Six current Washington Wizards are days away from entering a free agency offseason.
Trevor Booker, Chris Singleton and Jan Vesey are not among them.
That does not mean the trio of forwards will return next season...Let's rephrase...That does not mean the trio of forwards should return next season, certainly not all of them.
Last season as the Wizards dealt with a dysfunctional lockout-shortened season and frontcourt turnover, all three played significant minutes. To varying degrees, they at least shined or showed promise.
Through 77 games this campaign, starring moments have been sparse, their roles reduced to deep supporting cast, overshadowed by a stable of veterans.
Completing his third season, Booker is the physical freak that rebounds with intensity yet cannot remain healthy. Singleton's brings a defensive-minded knack with the ability to gaurd small and power forwards. Vesely's open court prowess and solid basketball instincts remains the lynchpin for any future optimism regarding the No. 6 overall pick from the 2011 draft.
However, while they bring unique skill sets to the court, their core traits overlap far too much. Let's put it this way: no term relating to offense or scoring was used in the previous descriptions. Energy forwards, yes. Point-producing forwards, no.
Even when injuries struck forwards Nene and Trevor Ariza or the absence of John Wall or Bradley Beal meant an all hands on deck approach, Wizards coach Randy Wittman rarely used Booker or second-year players Singleton and Vesely together. Playing 3-on-5 offensively is never the plan.
Sometimes advanced or even basic stats can help justify a position, though none was required for this post. The evidence that Booker, Singleton and Vesely struggle to co-exist is obvious to those regular Wizard watchers. Still, we'll throw the mathematical side of the aisle a bone. Of the team's top-30 lineup combinations this season, only one had two of these three forwards in it.
Even with Wall turning into a mega-scorer, while Beal and Nene can also carry an offense when needed, the Wizards lack depth when it comes to players capable of generating their own points.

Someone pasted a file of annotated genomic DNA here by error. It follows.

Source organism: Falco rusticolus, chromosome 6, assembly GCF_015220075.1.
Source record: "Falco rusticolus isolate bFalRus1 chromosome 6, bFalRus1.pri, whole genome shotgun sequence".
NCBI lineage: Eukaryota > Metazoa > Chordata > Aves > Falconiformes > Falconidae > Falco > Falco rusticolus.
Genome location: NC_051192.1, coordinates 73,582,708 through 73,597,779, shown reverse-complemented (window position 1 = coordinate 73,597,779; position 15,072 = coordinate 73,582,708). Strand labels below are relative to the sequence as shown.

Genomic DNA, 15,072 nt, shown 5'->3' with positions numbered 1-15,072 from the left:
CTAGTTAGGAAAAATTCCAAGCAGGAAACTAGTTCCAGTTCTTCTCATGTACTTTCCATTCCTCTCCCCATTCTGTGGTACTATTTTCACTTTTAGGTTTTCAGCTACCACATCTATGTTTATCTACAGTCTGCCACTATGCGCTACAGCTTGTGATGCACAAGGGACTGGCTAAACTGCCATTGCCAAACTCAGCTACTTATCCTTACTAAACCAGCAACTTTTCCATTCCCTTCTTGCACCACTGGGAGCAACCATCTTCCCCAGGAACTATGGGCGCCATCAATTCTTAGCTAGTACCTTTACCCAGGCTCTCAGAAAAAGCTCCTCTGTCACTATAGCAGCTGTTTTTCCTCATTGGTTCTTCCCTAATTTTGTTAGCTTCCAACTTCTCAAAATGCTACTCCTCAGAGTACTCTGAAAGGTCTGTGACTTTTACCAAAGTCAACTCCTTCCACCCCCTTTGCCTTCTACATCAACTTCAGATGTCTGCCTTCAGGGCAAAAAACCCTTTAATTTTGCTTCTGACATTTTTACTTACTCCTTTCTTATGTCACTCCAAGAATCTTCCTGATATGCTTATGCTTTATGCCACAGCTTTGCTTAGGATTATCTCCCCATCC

That's why when additional scoring options were needed because of injuries, Wittman simply shortened the playing rotation rather than give hefty minutes to three former first-round picks management previously considered key components of the franchise's rebuild. The future mattered less than the need to keep above a .500 record with Wall back.
From the moment the Wizards traded for Emeka Okafor and Ariza, a reduced function seemed inevitable for the youthful trio. Once Martell Webster proved health was a non-issue, even more so. With those three vets plus Nene and Kevin Seraphin, at most one other spot up front existed on a per game basis, though Wittman tightened his rotation once the team started winning regularly.
The team's owner recently acknowledged the logjam affecting the frequency in which Booker, Singleton and Vesely played.
Regular contributors A.J. Price, Webster and Garrett Temple will become free agents along with Cartier Martin, Jason Collins and Leandro Barbosa.
Arguments exist for keeping or dumping any of the three young forwards.
Booker has missed 82 games during his three seasons. If there was a guarantee that the former Clemson ironman could return to his healthy ways, his leaping ways makes for the best counterpunch to the more grounded trio of Nene, Okafor and Seraphin.
If Singleton's outside shot went from teasing to terrific, his ability to defend stretch-four's and wings would make him a valuable utility option.
The window may have already closed on Vesely living up to his lofty draft status. Still, if his confidence ever sniffed levels of optimism Washington showed him with that early selection, the lengthy Czech could still have a lengthy NBA career. It's also possible such a scenario will only play out in another city.
Based on how Wittman used the three and combined with their redundant talents, it should stun nobody if at least one of them is playing in another city next season. Truthfully, it should only surprise if all are back. The trick will be determining who stays and who goes.